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Recent Podcast
A Tour of The Big, Bad & Beautiful Universe with Chandra
A Tour of The Big, Bad & Beautiful Universe with Chandra
To celebrate the 15th anniversary of NASA's Chandra X-ray Observatory, we have released four new images of supernova remnants. These show Chandra's ability to study the remains of supernova explosions, using images that are the sharpest available in X-ray astronomy. The images of the Tycho and G292.0+1.8 supernova remnants show how Chandra can trace the expanding debris of an exploded star. The images show shock waves, similar to sonic booms from a supersonic plane, that travel through space at speeds of millions of miles per hour. The images of the Crab Nebula and 3C58 show the effects of very dense, rapidly spinning neutron stars created when a massive star explodes. These neutron stars can create clouds of high-energy particles that glow brightly in X-rays. The image for G292 shows oxygen (yellow and orange), and other elements such as magnesium (green) and silicon and sulfur (blue) that were forged in the star before it exploded. For the other images, the lower energy X-rays are shown in red and green and the highest energy X-rays are shown in blue. (2014-07-22)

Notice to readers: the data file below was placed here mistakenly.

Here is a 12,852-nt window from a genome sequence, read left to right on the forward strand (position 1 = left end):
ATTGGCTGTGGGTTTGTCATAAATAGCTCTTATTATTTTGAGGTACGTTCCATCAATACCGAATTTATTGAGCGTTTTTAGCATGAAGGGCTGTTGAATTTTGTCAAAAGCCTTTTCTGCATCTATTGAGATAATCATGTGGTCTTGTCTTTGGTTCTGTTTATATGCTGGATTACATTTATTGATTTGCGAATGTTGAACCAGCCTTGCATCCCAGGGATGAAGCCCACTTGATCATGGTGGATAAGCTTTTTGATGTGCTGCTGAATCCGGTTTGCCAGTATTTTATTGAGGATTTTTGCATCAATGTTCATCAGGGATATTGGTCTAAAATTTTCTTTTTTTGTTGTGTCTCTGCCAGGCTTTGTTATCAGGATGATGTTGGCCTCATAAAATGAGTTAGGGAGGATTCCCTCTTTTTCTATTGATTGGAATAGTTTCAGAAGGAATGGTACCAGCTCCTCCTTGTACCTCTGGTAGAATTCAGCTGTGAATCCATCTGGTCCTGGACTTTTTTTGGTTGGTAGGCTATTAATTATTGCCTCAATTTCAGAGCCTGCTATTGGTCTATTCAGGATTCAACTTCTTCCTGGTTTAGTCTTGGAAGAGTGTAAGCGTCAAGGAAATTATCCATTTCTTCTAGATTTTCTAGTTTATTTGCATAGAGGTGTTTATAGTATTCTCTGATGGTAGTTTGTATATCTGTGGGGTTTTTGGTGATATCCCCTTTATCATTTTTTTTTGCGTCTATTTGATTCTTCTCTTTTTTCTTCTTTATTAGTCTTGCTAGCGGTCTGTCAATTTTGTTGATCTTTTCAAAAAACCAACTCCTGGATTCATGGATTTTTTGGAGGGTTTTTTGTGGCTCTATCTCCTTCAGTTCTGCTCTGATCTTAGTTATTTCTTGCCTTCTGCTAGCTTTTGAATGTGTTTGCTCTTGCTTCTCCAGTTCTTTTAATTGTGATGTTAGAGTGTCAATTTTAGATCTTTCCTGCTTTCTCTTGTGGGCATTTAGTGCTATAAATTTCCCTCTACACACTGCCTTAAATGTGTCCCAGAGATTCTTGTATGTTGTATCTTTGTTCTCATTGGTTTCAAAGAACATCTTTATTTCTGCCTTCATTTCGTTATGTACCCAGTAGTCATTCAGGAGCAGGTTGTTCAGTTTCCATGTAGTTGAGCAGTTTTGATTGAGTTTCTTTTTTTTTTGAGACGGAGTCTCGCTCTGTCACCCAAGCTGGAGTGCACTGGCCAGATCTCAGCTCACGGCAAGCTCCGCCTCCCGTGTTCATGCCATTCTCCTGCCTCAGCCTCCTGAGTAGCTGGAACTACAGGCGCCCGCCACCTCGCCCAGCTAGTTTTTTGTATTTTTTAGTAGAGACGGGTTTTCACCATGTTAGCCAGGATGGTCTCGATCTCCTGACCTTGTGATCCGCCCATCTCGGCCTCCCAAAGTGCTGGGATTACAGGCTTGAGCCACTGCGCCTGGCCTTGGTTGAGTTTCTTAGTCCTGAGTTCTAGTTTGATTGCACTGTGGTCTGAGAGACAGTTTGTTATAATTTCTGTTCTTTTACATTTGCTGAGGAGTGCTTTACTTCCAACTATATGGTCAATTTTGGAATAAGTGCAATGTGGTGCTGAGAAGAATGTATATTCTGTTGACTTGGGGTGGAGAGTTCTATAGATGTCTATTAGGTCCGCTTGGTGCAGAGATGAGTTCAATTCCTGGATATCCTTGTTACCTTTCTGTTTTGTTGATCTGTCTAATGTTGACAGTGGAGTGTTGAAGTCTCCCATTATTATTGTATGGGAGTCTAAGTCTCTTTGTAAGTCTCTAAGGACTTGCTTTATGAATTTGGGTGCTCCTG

A Tour of Vela Pulsar

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Narrator (April Hobart, CXC): Unlike with some Hollywood films, a sequel of a movie from NASA's Chandra X-ray Observatory is better than the first. The star of this Chandra movie is the Vela pulsar, a neutron star that was formed when a massive star collapsed. The Vela pulsar is about 1,000 light years from Earth, spans about 12 miles in diameter, and makes a complete rotation in 89 milliseconds, which is faster than a helicopter rotor. As the pulsar whips around, it spews out a jet of charged particles that race out along the pulsar’s rotation axis at about 70% the speed of light. The new Chandra data, which were obtained from June to September 2010, suggest that the jet may be slowly wobbling, or precessing, as it spins. The first Chandra movie of Vela came out in 2003, but its shorter and unevenly spaced exposures did not provide clear evidence for precession of the pulsar. If the Vela saga becomes a trilogy, maybe more secrets of this exotic object will be revealed.

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